Austral Aspirations: Donny Roth talks guiding in Chile

The Northern Hemisphere is well into summer and most backcountry devotees have swapped their skis out for dirt-oriented gear. But there are a dedicated few who never want the backcountry ski season to end. These are the die-hards who travel south where the snow is just beginning to accumulate.

For our next installment of “Austral Aspirations,” we talk with AMGA Guide Donny Roth who started out in South America as a ski instructor. Thirteen seasons later, Roth is now the owner and operator of Chile Powder Adventures, a guiding business that customizes ski trips into the Andes.

Roth has years of experience in the Southern Hemisphere, so we caught up with him to talk about Chile’s backcountry and guiding scene. Here is what he had to say.


The Andes make an alluring ski canvas. [Photo] Courtesy Donny Roth

Backcountry Magazine: What first brought you to South America?

Donny Roth: I started going to South America in 2004. I went because I was offered a job as a ski instructor at Portillo, which is a ski resort north of Santiago. It was a place I have always wanted to teach skiing, and I hopped on the opportunity.

BCM: What kept you returning?

DR: The first year was a terrible, terrible snow year—almost no snow—and I still had the best time ever. Everything about the country itself, the people, the culture and different experiences made it so much fun. I figured, if I could handle the worst snow year that I had ever seen and still have a great time, then I definitely would want to come back for a great snow year. And the next season was one of the best snow years I’ve ever seen, and I’ve been hooked ever since.


Nina Hance explores the cordillera of the Andes. [Photo] Courtesy Donny Roth

BCM: What made you decide to start your own guiding business there?

DR: I started my guiding business in 2008. I just saw a need. Nobody was doing what I wanted to do and I had a client base that was willing to explore with me and be forgiving of me learning the way as they followed along. It all just grew from there.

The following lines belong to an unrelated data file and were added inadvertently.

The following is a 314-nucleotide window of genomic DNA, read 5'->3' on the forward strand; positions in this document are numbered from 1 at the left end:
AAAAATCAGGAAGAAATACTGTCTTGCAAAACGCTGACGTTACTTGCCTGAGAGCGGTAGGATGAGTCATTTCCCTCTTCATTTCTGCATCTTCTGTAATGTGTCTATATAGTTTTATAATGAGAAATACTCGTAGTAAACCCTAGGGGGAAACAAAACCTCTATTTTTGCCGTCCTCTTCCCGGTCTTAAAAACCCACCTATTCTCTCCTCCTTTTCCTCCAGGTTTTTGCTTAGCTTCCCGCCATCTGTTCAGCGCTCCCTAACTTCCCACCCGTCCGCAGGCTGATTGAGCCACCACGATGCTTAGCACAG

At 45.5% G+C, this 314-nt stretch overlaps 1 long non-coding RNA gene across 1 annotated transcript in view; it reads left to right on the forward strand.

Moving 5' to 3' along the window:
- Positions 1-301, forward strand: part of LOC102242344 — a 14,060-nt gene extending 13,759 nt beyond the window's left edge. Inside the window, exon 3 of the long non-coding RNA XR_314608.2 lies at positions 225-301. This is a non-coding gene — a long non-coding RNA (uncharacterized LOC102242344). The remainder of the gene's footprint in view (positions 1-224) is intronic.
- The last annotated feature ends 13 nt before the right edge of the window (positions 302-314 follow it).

BCM: What’s the best part about guiding in Chile?

DR: The adventure of it all. I don’t operate near the ski resorts and there’s no place that offers such adventure and so many unknowns. It can be really challenging at times, but it can also be really rewarding. There’s just this amazing sense of exploration.


In September, Roth moves south to ski and guide in the region of the volcanoes where the skiing is much more intricate than the conical peaks would suggest. [Photo] Courtesy Donny Roth

BCM: What are some of the challenges of guiding in Chile?

DR: It’s the unknowns, it’s the variables and the things that we generally don’t deal with in places where there’s better infrastructure and there’s more information. Nothing is easy in South America. There’s no part of the day that goes smoothly and is predictable, easy and familiar.

BCM: What are your plans for the future of Chile Powder Adventures?

DR: I’m exploring an area of the Andes right now that I think has a lot of potential to offer some really great skiing. I don’t want Chile Powder Adventures to ever become a huge business with lots of different guides. I want it to stay personal like a small, family business. I don’t have big growth plans, but [ want to explore] new areas, new trips and new offerings.

BCM: What is different about the backcountry scene down south?

DR: It’s more remote. The access is more difficult in most places and there is no infrastructure. There is no public avalanche bulletin. There’s no network of guides exchanging information and telling each other what we are finding. There is not a scene [with the] established ethics [that] we have here in the U.S.


Karin Kirk drops into the caldera of the Puyehue volcano. [Photo] Courtesy Donny Roth

BCM: What do you love about the culture?

DR: The people are the nicest people in the world. When you go there, you’re really invited into their culture. You’re allowed to explore and participate in it and for me it doesn’t matter what my mood is or what my general state of being is when I head down there. As soon as I arrive, I’m happier and in a good place.

BCM: How has the culture shaped and influenced your guiding business?

DR: A big part of what I do is to bring [my clients] to the best snow possible and share the best mountain experience possible. But because I have been going down there for— this will be my thirteenth season— I feel like I’m sharing my home with my guests. I want to take them to great places and share that culture with them. They want to feel like they’re immersed in something, and I can do that for them.

BCM: Do you do any educational programming for the locals there?

DR: I’ve helped some other guide services, training their local guides, and I have helped with some avalanche education. In the coming year— and hopefully years to come— I’m going to be working with a local school that is trying to become high school. Presently the school only goes to eighth grade and the local community there wants it to become a high school. Their best way of doing that is for the high school to have a particular focus. They want it to be an outdoor education, environmental studies and tourism [institution]. I’m really excited about it and it’s such a neat little community in a beautiful spot.

Donny Roth is an AMGA-certified ski guide and professional skier. He writes about his adventures at Learn more about skiing with him in Chile at

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